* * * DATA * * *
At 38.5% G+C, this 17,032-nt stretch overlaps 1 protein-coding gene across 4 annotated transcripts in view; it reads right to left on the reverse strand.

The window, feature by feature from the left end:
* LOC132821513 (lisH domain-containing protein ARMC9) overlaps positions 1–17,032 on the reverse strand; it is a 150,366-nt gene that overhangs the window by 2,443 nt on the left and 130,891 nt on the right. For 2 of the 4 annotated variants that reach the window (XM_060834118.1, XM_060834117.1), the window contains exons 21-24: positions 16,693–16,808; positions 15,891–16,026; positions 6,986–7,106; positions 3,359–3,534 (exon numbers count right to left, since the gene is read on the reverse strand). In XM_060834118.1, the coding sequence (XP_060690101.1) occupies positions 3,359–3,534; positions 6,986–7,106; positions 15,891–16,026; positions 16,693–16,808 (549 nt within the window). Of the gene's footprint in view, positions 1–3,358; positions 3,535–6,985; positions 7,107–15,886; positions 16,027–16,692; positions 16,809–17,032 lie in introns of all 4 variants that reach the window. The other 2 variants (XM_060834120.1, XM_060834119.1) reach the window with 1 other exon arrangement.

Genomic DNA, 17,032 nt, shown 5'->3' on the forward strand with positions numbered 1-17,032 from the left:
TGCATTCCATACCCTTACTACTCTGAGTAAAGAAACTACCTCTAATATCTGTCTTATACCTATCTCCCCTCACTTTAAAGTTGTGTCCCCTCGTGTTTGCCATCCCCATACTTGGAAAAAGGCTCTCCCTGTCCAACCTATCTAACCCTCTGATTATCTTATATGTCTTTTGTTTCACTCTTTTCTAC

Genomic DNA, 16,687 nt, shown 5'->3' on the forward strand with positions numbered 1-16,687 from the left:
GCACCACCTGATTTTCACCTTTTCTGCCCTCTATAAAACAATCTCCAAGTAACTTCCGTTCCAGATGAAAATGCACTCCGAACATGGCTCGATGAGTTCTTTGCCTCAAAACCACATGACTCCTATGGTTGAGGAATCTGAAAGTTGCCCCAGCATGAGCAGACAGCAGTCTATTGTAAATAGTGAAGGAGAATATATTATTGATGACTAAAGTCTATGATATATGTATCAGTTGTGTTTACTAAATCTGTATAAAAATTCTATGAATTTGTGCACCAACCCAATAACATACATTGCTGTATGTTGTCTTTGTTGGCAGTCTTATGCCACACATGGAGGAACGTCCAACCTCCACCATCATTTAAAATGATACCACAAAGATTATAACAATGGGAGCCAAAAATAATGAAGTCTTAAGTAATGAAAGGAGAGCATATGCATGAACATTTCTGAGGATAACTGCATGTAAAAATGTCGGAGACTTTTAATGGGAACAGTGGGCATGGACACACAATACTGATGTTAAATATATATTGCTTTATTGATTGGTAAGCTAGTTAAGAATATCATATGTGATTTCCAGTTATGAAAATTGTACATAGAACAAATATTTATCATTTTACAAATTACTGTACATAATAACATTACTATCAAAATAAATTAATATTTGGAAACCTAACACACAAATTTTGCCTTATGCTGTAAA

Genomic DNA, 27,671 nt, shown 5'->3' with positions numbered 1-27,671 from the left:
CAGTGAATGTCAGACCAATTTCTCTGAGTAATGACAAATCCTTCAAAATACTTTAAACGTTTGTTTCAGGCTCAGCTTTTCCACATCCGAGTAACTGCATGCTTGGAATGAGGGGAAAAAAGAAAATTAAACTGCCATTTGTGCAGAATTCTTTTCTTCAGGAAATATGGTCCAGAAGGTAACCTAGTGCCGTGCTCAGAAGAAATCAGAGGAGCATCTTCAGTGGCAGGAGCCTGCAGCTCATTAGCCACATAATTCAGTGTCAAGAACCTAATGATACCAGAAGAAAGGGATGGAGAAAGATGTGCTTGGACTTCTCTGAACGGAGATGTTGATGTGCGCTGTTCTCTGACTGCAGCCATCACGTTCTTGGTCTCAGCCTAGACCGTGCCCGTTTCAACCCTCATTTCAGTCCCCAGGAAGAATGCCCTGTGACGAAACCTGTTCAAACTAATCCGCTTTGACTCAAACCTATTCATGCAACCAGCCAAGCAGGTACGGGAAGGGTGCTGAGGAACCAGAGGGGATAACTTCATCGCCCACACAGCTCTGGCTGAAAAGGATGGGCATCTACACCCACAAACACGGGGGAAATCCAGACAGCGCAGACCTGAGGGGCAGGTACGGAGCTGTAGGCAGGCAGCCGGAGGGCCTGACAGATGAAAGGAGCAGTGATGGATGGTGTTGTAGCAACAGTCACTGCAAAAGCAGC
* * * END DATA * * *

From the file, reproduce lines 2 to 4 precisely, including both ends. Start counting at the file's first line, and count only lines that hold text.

The window, feature by feature from the left end:
* LOC132821513 (lisH domain-containing protein ARMC9) overlaps positions 1–17,032 on the reverse strand; it is a 150,366-nt gene that overhangs the window by 2,443 nt on the left and 130,891 nt on the right. For 2 of the 4 annotated variants that reach the window (XM_060834118.1, XM_060834117.1), the window contains exons 21-24: positions 16,693–16,808; positions 15,891–16,026; positions 6,986–7,106; positions 3,359–3,534 (exon numbers count right to left, since the gene is read on the reverse strand). In XM_060834118.1, the coding sequence (XP_060690101.1) occupies positions 3,359–3,534; positions 6,986–7,106; positions 15,891–16,026; positions 16,693–16,808 (549 nt within the window). Of the gene's footprint in view, positions 1–3,358; positions 3,535–6,985; positions 7,107–15,886; positions 16,027–16,692; positions 16,809–17,032 lie in introns of all 4 variants that reach the window. The other 2 variants (XM_060834120.1, XM_060834119.1) reach the window with 1 other exon arrangement.

Genomic DNA, 17,032 nt, shown 5'->3' on the forward strand with positions numbered 1-17,032 from the left: